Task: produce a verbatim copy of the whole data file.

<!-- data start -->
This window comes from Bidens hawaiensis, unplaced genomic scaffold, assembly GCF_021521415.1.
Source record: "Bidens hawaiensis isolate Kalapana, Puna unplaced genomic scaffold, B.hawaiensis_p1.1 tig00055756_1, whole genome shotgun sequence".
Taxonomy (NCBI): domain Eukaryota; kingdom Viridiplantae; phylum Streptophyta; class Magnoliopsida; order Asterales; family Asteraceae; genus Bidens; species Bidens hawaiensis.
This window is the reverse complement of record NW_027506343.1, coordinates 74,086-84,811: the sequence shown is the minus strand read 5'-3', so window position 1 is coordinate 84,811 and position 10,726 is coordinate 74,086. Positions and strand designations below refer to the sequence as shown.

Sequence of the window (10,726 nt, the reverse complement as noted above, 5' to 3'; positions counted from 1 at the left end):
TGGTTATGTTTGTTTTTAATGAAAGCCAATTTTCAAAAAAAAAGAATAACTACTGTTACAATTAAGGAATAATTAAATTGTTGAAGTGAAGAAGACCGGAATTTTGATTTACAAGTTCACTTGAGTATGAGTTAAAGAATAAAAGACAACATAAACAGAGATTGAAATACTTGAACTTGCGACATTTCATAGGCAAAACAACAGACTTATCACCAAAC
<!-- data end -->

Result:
This window comes from Bidens hawaiensis, unplaced genomic scaffold, assembly GCF_021521415.1.
Source record: "Bidens hawaiensis isolate Kalapana, Puna unplaced genomic scaffold, B.hawaiensis_p1.1 tig00055756_1, whole genome shotgun sequence".
Taxonomy (NCBI): domain Eukaryota; kingdom Viridiplantae; phylum Streptophyta; class Magnoliopsida; order Asterales; family Asteraceae; genus Bidens; species Bidens hawaiensis.
This window is the reverse complement of record NW_027506343.1, coordinates 74,086-84,811: the sequence shown is the minus strand read 5'-3', so window position 1 is coordinate 84,811 and position 10,726 is coordinate 74,086. Positions and strand designations below refer to the sequence as shown.

Sequence of the window (10,726 nt, the reverse complement as noted above, 5' to 3'; positions counted from 1 at the left end):
TGGTTATGTTTGTTTTTAATGAAAGCCAATTTTCAAAAAAAAAGAATAACTACTGTTACAATTAAGGAATAATTAAATTGTTGAAGTGAAGAAGACCGGAATTTTGATTTACAAGTTCACTTGAGTATGAGTTAAAGAATAAAAGACAACATAAACAGAGATTGAAATACTTGAACTTGCGACATTTCATAGGCAAAACAACAGACTTATCACCAAAC